In the second half of "Me Talk Pretty One Day," David Sedaris talks about his move to Paris and the difficulties therein, many involving his quest to learn the French language. It's one of the more hysterical pieces of prose I've read, and after I finish this Italian class, I think I might go read it again, just because I'll be able to feel his pain on a more personal level.
Except for one very disastrous semester of German in college ("Mmmm, Herr Sutton! Late again, are we?"), I've never taken a foreign language before. The first semester of Italian wasn't too difficult since we just learned basic words and phrases and mostly imitated the instructor. This semester, however, is much more challenging. We're conjugating verbs and placing direct-object pronouns. Our Professoressa is not just teaching us the way things are said, she's teaching us why they're said that way. In a way, it's almost like learning English grammar all over again, as I have to mentally go back to Mrs. Gish's fourth grade class to remind myself what infinitives and past participles are. If you thought that stuff was confusing back then, imagine how much worse it is in another language.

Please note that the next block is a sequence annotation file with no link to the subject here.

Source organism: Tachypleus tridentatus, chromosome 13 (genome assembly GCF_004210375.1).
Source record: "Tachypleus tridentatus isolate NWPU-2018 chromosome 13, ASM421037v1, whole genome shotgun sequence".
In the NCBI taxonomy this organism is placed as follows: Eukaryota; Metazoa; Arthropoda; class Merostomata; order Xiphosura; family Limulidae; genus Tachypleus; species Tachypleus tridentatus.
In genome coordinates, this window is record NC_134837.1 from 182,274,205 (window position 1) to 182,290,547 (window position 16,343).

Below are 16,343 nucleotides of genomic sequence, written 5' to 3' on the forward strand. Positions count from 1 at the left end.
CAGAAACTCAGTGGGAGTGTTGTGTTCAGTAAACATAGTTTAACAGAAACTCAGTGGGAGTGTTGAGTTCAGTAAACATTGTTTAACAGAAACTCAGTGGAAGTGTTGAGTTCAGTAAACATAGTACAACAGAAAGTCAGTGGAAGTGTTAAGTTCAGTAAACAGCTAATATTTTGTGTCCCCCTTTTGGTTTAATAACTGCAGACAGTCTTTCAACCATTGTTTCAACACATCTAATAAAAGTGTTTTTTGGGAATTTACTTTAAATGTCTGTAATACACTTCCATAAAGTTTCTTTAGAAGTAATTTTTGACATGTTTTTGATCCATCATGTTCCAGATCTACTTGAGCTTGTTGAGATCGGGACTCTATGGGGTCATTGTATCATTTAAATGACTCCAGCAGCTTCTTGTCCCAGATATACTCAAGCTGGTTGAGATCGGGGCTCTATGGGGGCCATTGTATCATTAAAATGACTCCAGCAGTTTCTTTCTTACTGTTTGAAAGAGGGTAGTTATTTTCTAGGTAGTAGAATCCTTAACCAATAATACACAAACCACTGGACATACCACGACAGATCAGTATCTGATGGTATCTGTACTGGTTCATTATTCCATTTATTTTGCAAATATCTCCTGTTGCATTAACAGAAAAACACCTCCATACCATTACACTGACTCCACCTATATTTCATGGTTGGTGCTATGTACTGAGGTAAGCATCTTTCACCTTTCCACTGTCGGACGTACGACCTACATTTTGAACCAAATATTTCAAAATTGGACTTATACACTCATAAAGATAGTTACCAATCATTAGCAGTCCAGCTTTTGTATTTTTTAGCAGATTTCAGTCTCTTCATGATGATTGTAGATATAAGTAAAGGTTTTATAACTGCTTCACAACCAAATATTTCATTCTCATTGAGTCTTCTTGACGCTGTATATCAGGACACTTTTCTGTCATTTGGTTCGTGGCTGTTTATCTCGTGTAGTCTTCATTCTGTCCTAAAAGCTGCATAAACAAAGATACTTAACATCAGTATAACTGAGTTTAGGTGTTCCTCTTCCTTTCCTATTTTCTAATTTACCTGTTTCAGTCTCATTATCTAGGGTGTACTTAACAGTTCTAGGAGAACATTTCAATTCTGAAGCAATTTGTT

This week, while doing my homework, I came across this in the book:
"The article is not used when a possessive adjective precedes a singular noun that refers to a relative. The article is used, however, if the noun referring to relatives is plural or if it is modified by an adjective or a suffix."
...and then my brain started bleeding.